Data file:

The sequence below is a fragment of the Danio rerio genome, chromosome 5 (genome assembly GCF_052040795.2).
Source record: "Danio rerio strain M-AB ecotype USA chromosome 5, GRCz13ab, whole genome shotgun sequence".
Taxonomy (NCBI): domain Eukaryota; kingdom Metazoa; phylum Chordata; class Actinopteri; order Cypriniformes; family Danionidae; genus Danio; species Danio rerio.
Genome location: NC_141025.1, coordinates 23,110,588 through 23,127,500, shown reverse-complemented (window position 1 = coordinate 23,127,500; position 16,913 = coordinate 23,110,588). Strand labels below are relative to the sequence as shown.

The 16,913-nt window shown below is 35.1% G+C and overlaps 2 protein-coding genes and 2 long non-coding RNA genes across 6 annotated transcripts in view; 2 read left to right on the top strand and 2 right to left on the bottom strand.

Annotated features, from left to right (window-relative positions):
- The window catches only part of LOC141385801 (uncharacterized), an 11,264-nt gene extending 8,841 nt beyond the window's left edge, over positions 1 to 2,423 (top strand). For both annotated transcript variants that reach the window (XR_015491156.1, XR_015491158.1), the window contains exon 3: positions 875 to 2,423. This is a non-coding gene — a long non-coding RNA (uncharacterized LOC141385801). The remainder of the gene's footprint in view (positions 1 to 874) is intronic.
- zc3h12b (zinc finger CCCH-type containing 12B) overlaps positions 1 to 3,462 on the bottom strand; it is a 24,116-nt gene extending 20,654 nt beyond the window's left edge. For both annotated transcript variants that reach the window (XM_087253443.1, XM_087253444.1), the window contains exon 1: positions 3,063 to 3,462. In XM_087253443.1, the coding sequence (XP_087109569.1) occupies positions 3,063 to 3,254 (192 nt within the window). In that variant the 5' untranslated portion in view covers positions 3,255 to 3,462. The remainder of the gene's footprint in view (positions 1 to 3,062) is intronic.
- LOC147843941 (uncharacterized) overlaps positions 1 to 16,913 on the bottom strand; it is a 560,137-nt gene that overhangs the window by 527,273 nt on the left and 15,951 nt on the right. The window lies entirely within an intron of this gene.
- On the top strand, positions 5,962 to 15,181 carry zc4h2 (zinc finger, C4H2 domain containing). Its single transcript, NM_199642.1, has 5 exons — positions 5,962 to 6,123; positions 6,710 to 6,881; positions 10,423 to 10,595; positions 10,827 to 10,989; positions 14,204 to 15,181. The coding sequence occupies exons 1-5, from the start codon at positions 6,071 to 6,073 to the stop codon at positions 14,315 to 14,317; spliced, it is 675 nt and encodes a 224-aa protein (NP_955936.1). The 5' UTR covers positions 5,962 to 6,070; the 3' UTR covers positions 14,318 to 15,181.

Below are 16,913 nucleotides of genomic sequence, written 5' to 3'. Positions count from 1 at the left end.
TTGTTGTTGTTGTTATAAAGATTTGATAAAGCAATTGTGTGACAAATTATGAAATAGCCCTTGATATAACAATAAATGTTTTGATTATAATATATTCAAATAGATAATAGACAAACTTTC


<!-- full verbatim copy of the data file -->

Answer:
The sequence below is a fragment of the Danio rerio genome, chromosome 5 (genome assembly GCF_052040795.2).
Source record: "Danio rerio strain M-AB ecotype USA chromosome 5, GRCz13ab, whole genome shotgun sequence".
Taxonomy (NCBI): domain Eukaryota; kingdom Metazoa; phylum Chordata; class Actinopteri; order Cypriniformes; family Danionidae; genus Danio; species Danio rerio.
Genome location: NC_141025.1, coordinates 23,110,588 through 23,127,500, shown reverse-complemented (window position 1 = coordinate 23,127,500; position 16,913 = coordinate 23,110,588). Strand labels below are relative to the sequence as shown.

The 16,913-nt window shown below is 35.1% G+C and overlaps 2 protein-coding genes and 2 long non-coding RNA genes across 6 annotated transcripts in view; 2 read left to right on the top strand and 2 right to left on the bottom strand.

Annotated features, from left to right (window-relative positions):
- The window catches only part of LOC141385801 (uncharacterized), an 11,264-nt gene extending 8,841 nt beyond the window's left edge, over positions 1 to 2,423 (top strand). For both annotated transcript variants that reach the window (XR_015491156.1, XR_015491158.1), the window contains exon 3: positions 875 to 2,423. This is a non-coding gene — a long non-coding RNA (uncharacterized LOC141385801). The remainder of the gene's footprint in view (positions 1 to 874) is intronic.
- zc3h12b (zinc finger CCCH-type containing 12B) overlaps positions 1 to 3,462 on the bottom strand; it is a 24,116-nt gene extending 20,654 nt beyond the window's left edge. For both annotated transcript variants that reach the window (XM_087253443.1, XM_087253444.1), the window contains exon 1: positions 3,063 to 3,462. In XM_087253443.1, the coding sequence (XP_087109569.1) occupies positions 3,063 to 3,254 (192 nt within the window). In that variant the 5' untranslated portion in view covers positions 3,255 to 3,462. The remainder of the gene's footprint in view (positions 1 to 3,062) is intronic.
- LOC147843941 (uncharacterized) overlaps positions 1 to 16,913 on the bottom strand; it is a 560,137-nt gene that overhangs the window by 527,273 nt on the left and 15,951 nt on the right. The window lies entirely within an intron of this gene.
- On the top strand, positions 5,962 to 15,181 carry zc4h2 (zinc finger, C4H2 domain containing). Its single transcript, NM_199642.1, has 5 exons — positions 5,962 to 6,123; positions 6,710 to 6,881; positions 10,423 to 10,595; positions 10,827 to 10,989; positions 14,204 to 15,181. The coding sequence occupies exons 1-5, from the start codon at positions 6,071 to 6,073 to the stop codon at positions 14,315 to 14,317; spliced, it is 675 nt and encodes a 224-aa protein (NP_955936.1). The 5' UTR covers positions 5,962 to 6,070; the 3' UTR covers positions 14,318 to 15,181.

Below are 16,913 nucleotides of genomic sequence, written 5' to 3'. Positions count from 1 at the left end.
TTGTTGTTGTTGTTATAAAGATTTGATAAAGCAATTGTGTGACAAATTATGAAATAGCCCTTGATATAACAATAAATGTTTTGATTATAATATATTCAAATAGATAATAGACAAACTTTC